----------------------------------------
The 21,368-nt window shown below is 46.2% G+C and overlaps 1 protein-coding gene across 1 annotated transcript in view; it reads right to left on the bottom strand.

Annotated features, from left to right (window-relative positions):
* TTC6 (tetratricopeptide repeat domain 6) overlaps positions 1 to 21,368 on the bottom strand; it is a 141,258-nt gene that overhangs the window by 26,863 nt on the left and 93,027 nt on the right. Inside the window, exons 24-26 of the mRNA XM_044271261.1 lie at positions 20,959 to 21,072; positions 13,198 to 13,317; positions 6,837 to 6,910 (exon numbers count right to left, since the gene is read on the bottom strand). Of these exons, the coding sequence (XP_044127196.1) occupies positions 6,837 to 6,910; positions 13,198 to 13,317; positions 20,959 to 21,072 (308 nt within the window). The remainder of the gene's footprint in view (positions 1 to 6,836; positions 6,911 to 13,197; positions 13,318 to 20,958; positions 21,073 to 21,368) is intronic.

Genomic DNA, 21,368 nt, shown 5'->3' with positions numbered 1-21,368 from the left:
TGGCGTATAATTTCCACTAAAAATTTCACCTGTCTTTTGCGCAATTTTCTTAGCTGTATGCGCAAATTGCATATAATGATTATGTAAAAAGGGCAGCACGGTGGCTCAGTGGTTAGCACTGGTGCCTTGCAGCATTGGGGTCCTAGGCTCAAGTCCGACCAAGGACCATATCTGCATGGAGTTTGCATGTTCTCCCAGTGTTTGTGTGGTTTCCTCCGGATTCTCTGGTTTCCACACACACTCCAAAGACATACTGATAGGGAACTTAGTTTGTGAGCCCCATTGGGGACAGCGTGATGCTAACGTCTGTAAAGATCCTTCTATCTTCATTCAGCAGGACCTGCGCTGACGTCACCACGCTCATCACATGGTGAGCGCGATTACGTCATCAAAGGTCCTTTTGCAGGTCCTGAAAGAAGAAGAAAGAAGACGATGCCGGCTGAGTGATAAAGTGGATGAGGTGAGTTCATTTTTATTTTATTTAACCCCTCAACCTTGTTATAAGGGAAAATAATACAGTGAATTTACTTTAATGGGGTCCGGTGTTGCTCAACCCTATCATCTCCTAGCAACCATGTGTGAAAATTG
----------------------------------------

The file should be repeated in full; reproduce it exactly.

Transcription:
The 21,368-nt window shown below is 46.2% G+C and overlaps 1 protein-coding gene across 1 annotated transcript in view; it reads right to left on the bottom strand.

Annotated features, from left to right (window-relative positions):
* TTC6 (tetratricopeptide repeat domain 6) overlaps positions 1 to 21,368 on the bottom strand; it is a 141,258-nt gene that overhangs the window by 26,863 nt on the left and 93,027 nt on the right. Inside the window, exons 24-26 of the mRNA XM_044271261.1 lie at positions 20,959 to 21,072; positions 13,198 to 13,317; positions 6,837 to 6,910 (exon numbers count right to left, since the gene is read on the bottom strand). Of these exons, the coding sequence (XP_044127196.1) occupies positions 6,837 to 6,910; positions 13,198 to 13,317; positions 20,959 to 21,072 (308 nt within the window). The remainder of the gene's footprint in view (positions 1 to 6,836; positions 6,911 to 13,197; positions 13,318 to 20,958; positions 21,073 to 21,368) is intronic.

Genomic DNA, 21,368 nt, shown 5'->3' with positions numbered 1-21,368 from the left:
TGGCGTATAATTTCCACTAAAAATTTCACCTGTCTTTTGCGCAATTTTCTTAGCTGTATGCGCAAATTGCATATAATGATTATGTAAAAAGGGCAGCACGGTGGCTCAGTGGTTAGCACTGGTGCCTTGCAGCATTGGGGTCCTAGGCTCAAGTCCGACCAAGGACCATATCTGCATGGAGTTTGCATGTTCTCCCAGTGTTTGTGTGGTTTCCTCCGGATTCTCTGGTTTCCACACACACTCCAAAGACATACTGATAGGGAACTTAGTTTGTGAGCCCCATTGGGGACAGCGTGATGCTAACGTCTGTAAAGATCCTTCTATCTTCATTCAGCAGGACCTGCGCTGACGTCACCACGCTCATCACATGGTGAGCGCGATTACGTCATCAAAGGTCCTTTTGCAGGTCCTGAAAGAAGAAGAAAGAAGACGATGCCGGCTGAGTGATAAAGTGGATGAGGTGAGTTCATTTTTATTTTATTTAACCCCTCAACCTTGTTATAAGGGAAAATAATACAGTGAATTTACTTTAATGGGGTCCGGTGTTGCTCAACCCTATCATCTCCTAGCAACCATGTGTGAAAATTG